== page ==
- Principle
- Mathematical description
- Digitization considerations
- MATLAB
^{TM}implementation - C implementation considerations
- Conclusion

FIR bandpass filter

The method is to make an ideal filter in the frequency domain, and then translate it into the discrete time domain. However this will give an infinite impulse response. To compensate for this, a window function is multiplied onto the ideal impulse response.

In this appendix a rectangular window is chosen. This is done for simplicity as the window amplitude is either 1 or 0. In FIR filter design the order for the filter is denoted and it determines the length of the window. The type of FIR filter used here utilizes linear phase i.e. constant group delay.

An example of a FIR bandpass filter is shown in figure M.1. The filter has a center frequency ( ) of and a bandwith of 2 kHz. The order ( ) is 20.

Corresponding to the discrete-time notation of

with as the approximated impulse response of the filter, and with as the windowing function

(M.3) |

The product of (M.2) is in the frequency domain equal to the convolution

(M.4) |

Utilizing equation (7.52) with
and (5.146b) from [Oppenheim & Schafer, 1998, p. 472 and p. 297 respectively] with the amplitude function set to 1,
can be written as

(M.5) |

Transforming
to the time domain yields (by use of Euler rewriting)

Multiplying
with the window
in the time domain, to achieve the definition of
, and transforming to the Z-domain yields

(M.9) | |||

(M.10) |

due to the magnitude of being 1 in and zero otherwise. This is an approximation of the ideal bandpass filter of equation (M.1) and figure jtkr04:fig:fir02.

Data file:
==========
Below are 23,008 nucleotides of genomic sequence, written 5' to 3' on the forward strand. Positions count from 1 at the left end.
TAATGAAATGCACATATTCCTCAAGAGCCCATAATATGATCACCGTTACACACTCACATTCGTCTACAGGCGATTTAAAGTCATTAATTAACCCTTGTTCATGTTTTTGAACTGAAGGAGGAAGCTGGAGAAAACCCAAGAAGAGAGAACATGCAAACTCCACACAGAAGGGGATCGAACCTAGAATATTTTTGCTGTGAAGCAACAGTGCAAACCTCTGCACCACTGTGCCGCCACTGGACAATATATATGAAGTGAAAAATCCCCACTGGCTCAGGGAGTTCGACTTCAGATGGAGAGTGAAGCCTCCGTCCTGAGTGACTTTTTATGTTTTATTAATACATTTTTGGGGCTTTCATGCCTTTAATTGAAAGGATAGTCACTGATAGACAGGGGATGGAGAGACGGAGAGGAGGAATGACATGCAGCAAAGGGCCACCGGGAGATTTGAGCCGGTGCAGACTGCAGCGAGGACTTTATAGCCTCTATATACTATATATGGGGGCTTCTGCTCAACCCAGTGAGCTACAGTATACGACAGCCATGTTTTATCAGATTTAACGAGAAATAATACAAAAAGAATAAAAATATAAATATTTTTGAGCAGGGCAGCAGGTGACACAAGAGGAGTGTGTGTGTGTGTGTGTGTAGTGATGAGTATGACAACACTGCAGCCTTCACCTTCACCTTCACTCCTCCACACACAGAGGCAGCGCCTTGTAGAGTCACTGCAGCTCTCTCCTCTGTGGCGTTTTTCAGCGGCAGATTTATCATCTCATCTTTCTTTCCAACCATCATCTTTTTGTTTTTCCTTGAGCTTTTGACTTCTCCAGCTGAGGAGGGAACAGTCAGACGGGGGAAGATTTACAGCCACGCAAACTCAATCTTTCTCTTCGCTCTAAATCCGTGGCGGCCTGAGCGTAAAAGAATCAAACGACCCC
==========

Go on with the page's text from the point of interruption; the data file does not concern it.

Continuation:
Using the basic attribute of
and transforming back to the time domain, will yield the filter output

(M.11) |

The above can be readily implemented in an algorithm, with the value of describing the order of the filter. The values of are reusable for each , calculated from the expression in (M.8).

- the sample rate ( ), in Hz.
- the center frequency of the passband ( ), in Hz.
- the passband width ( ), in Hz.
- the order of the filter ( ), must be an even number.
- the data to be processed ( ).

- Done once:
- Assign memory for coefficients ( ).
- Loop from 0 to , decide filter coefficients. One exception is , where L'Hospitals' rule must be used.
- Determine factor for gain adjustment.

- Done for each data chunk:
- Assign memory for output
- Handle first samples
- Loop for each sample(i):
- Loop for n = 0 to , summing coefficients .
- Adjust gain
- Move to output

The system datatype used for handling soundcard samples is set to integers, while the internal workings of the filter relies on float values. The solution is to use float values internally, and export values rounded to integers.

As C contains no built in ``length'' command, the length of the supplied samples must be specified. Furthermore, the data to be processed is supplied in chunks. This results in problems as the filter uses samples from the past. When crossing the boundary between chunks this must be addressed.

Jes Toft Kristensen 2005-12-13